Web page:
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Important information: The value of investments can go down as well as up so you may get back less than you invest. Investors should note that the views expressed may no longer be current and may have already been acted upon. This is a third-party news feed and may not reflect Fidelity’s views.

Europe close: Markets fall as geopolitical tensions rise

(Sharecast News) - European markets were still in the red at the end of the day on Tuesday, tracking a global sell-off as investors mulled Israel's potential reaction to an Iranian missile attack over the weekend. The pan-European Stoxx 600 was down 1.58% at 497.92 points.

Germany's DAX was off 1.57% at 17,744.46 points, while France's CAC 40 index declined 1.53% to 7,921.97 points.

The FTSE 100 in London saw a notable decrease of 1.82%, ending the day at 7,820.36 points.

In currency markets the euro was last up 0.09% on sterling, trading at 85.44p, while it slipped marginally against the dollar, down 0.02% to change hands at $1.0622.

"It has been another tough day for global markets, and limited gains in the US are disappearing as traders continue to derisk thanks to the ongoing uncertainty in the Middle East," said IG chief market analyst Chris Beauchamp.

"The threat of an Israeli response to Iran's attacks on Saturday, and yesterday's strong US retail sales data, remain the drivers of the declines."

Beauchamp said investors had become used to a steady drift higher in recent months, and had written off the indecision of March and April as a "digestion" of gains before another leg higher.

"But ultimately, such pullbacks as we are seeing now are a common occurrence.

"We have moved swiftly from 'greed' to 'fear', but such drops give investors the chance to jump on board the rally at better levels than would be the case otherwise."

Investor sentiment boosted in Germany, UK unemployment rises

In economic news, investor morale in Germany saw a stronger-than-expected boost this month, according to fresh survey data.

The ZEW indicator of economic sentiment surged to 42.9, marking an increase of 11.2 points from March and surpassing analyst forecasts for 35.1.

Additionally, the assessment of the current economic situation in Europe's largest economy rose slightly by 1.3 points to -79.2, though expectations had been for a reading closer to -76.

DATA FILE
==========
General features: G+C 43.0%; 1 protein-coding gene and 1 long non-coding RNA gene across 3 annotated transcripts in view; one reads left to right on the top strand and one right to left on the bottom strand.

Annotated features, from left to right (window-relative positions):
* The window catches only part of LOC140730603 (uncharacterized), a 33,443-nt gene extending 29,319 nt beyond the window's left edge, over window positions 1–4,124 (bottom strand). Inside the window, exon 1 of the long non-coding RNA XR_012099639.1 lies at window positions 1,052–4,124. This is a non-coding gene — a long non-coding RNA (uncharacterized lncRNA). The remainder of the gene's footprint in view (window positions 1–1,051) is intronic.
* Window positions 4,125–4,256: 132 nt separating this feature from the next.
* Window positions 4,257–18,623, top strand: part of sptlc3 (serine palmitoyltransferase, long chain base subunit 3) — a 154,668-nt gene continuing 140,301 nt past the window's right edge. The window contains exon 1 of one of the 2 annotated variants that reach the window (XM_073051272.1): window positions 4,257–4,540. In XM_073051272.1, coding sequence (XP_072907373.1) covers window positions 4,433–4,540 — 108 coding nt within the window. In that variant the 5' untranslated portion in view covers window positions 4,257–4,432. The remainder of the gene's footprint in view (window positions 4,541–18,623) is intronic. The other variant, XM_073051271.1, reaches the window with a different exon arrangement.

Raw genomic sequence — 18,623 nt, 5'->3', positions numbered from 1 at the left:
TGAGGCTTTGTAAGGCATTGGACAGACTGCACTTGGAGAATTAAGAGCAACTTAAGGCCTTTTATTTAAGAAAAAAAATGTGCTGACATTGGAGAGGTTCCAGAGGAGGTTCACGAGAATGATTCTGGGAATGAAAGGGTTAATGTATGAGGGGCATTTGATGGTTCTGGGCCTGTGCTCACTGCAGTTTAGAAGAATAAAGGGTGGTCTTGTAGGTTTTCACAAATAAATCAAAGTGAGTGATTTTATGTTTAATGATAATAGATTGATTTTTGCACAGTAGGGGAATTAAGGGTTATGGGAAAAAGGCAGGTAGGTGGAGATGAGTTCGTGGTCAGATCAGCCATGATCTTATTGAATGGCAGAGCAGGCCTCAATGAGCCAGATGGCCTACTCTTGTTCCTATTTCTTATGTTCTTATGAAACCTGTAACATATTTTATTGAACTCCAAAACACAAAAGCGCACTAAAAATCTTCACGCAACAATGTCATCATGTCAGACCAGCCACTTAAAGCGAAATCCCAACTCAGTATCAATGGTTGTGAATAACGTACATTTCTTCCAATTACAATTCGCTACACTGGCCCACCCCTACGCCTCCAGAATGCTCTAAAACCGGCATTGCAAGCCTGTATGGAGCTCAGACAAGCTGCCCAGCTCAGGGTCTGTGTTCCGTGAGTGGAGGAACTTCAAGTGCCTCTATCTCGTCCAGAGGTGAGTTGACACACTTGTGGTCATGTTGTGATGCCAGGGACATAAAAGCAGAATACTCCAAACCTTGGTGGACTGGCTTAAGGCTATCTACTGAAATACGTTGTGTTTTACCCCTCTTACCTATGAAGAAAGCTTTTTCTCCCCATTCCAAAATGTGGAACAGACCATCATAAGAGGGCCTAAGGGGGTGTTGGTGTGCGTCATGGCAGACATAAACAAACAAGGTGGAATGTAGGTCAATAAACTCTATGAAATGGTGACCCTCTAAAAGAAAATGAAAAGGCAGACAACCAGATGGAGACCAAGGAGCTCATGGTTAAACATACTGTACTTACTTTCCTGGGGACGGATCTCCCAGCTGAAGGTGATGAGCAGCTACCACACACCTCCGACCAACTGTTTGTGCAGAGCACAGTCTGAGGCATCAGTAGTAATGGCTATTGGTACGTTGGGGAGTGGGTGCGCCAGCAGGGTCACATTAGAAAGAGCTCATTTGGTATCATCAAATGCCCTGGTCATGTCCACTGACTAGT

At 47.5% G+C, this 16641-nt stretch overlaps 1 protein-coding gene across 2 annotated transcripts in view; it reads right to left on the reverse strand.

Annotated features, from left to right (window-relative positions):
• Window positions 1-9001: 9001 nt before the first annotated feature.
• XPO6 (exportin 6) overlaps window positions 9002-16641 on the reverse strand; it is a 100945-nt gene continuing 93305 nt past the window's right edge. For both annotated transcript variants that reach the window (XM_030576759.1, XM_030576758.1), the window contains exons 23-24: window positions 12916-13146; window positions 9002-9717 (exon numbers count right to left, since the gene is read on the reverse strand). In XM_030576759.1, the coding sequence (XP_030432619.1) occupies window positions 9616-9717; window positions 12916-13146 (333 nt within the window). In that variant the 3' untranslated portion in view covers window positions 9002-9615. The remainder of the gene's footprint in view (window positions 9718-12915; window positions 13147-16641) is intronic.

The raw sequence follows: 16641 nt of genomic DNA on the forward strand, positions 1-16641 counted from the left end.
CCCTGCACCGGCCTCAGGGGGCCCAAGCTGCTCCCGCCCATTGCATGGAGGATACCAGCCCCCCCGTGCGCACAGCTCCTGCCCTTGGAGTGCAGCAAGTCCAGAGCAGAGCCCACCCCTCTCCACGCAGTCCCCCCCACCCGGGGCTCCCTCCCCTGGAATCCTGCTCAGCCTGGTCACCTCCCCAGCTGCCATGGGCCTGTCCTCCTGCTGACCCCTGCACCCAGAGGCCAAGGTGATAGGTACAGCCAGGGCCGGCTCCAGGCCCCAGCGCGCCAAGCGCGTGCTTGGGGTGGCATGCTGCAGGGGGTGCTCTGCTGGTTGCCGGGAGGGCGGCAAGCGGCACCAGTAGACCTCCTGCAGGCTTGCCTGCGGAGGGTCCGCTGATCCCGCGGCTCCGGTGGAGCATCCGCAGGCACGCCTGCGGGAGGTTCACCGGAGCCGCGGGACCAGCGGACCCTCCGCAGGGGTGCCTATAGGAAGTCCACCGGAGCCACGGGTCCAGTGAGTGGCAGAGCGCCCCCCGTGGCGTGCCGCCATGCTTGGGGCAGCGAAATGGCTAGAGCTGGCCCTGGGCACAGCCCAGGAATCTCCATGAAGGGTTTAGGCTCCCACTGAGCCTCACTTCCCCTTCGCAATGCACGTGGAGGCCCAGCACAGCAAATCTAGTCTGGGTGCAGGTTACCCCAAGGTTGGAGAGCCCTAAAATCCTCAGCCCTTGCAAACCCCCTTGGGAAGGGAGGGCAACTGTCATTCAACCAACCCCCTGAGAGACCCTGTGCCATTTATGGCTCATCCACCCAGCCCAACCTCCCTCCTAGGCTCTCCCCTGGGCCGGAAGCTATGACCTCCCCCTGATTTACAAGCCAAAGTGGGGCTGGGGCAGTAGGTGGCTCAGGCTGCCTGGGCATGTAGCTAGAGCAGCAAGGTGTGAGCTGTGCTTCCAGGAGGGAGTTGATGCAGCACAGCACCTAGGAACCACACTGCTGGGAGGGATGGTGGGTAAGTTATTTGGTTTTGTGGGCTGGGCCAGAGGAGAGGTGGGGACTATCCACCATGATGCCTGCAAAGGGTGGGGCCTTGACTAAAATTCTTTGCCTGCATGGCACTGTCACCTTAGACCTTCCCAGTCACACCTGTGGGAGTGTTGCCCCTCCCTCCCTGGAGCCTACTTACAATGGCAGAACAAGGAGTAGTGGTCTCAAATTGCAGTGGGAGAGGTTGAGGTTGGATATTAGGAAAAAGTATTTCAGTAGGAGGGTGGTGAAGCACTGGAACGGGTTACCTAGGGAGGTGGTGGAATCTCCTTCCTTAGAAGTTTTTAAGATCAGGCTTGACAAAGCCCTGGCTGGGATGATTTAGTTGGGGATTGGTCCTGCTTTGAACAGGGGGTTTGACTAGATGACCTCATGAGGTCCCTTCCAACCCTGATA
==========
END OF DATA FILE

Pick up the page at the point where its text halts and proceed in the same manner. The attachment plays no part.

In the eurozone as a whole, the ZEW indicator of economic sentiment climbed 10.4 points to 43.9 in April, reaching its highest level since February 2022 and exceeding market expectations.

"A recovering global economy is boosting expectations for Germany, with half of respondents anticipating the country's economy to pick up over the next six months," said Achim Wambach, president of the ZEW economic institute.

"Further contributing to the heightened optimism are the much-improved assessments of the situation and economic expectations in Germany's export destinations."

On home shores, fresh official data showed a rise in the UK's unemployment rate to 4.2%, accompanied by a notable increase in the number of economically inactive individuals and a slowdown in hiring by employers.

The unemployment total grew 85,000 in the three months to February, reaching 1.44 million, pushing the jobless rate to its highest level since last summer.

Employment figures also saw a decline, with 156,000 fewer people in work during the quarter, totaling 32.98 million.

Additionally, the number of economically inactive individuals increased by 150,000 to 9.404 million, while the count of payrolled employees dropped by 67,000 in March to 30.3 million.

On a separate note, regular wages excluding bonuses recorded a 6.0% growth year-on-year in the same period, slightly down from the 6.1% rise reported for the November-to-January period by the Office for National Statistics.

Across the Atlantic, data from the US Department of Labor revealed that builders initiated fewer new housing projects last month than expected.

Housing starts experienced a month-on-month decline of 14.7% in March, reaching an annual rate of 1.321 million, falling short of the consensus estimate of 1.48 million.

Single-family home starts decreased by 12.4% to 1.022 million.

Permits, considered a leading indicator for starts, also saw a decrease, dropping by 4.3% to 1.458 million, below the consensus forecast of 1.514 million.

Ericsson up on first-quarter results, Dr Martens tumbles

In equity markets, Swedish communications technology company Ericsson rose 1.75% following its first-quarter results.

Naturgy Energy Group added 3.36% amid reports of potential acquisition talks with Abu Dhabi's TAQA.

On the downside, Dr Martens plummeted 29.44% after issuing another profit warning and announcing the departure of chief executive officer Kenny Wilson.

Global payments technology firm Wise slid 9.91%, despite reporting strong uptake for its services in the last quarter of the financial year.

British defence group QinetiQ was 6.76% weaker by the end of trading, after it said that difficult market conditions in the US continued to impact its global solutions segment.

The departure of finance director Carol Borg also contributed to the negative sentiment surrounding the company.

Reporting by Josh White for Sharecast.com.

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Important information: This information is not a personal recommendation for any particular investment. If you are unsure about the suitability of an investment you should speak to one of Fidelity’s advisers or an authorised financial adviser of your choice. When you are thinking about investing in shares, it’s generally a good idea to consider holding them alongside other investments in a diversified portfolio of assets. Past performance is not a reliable indicator of future returns.

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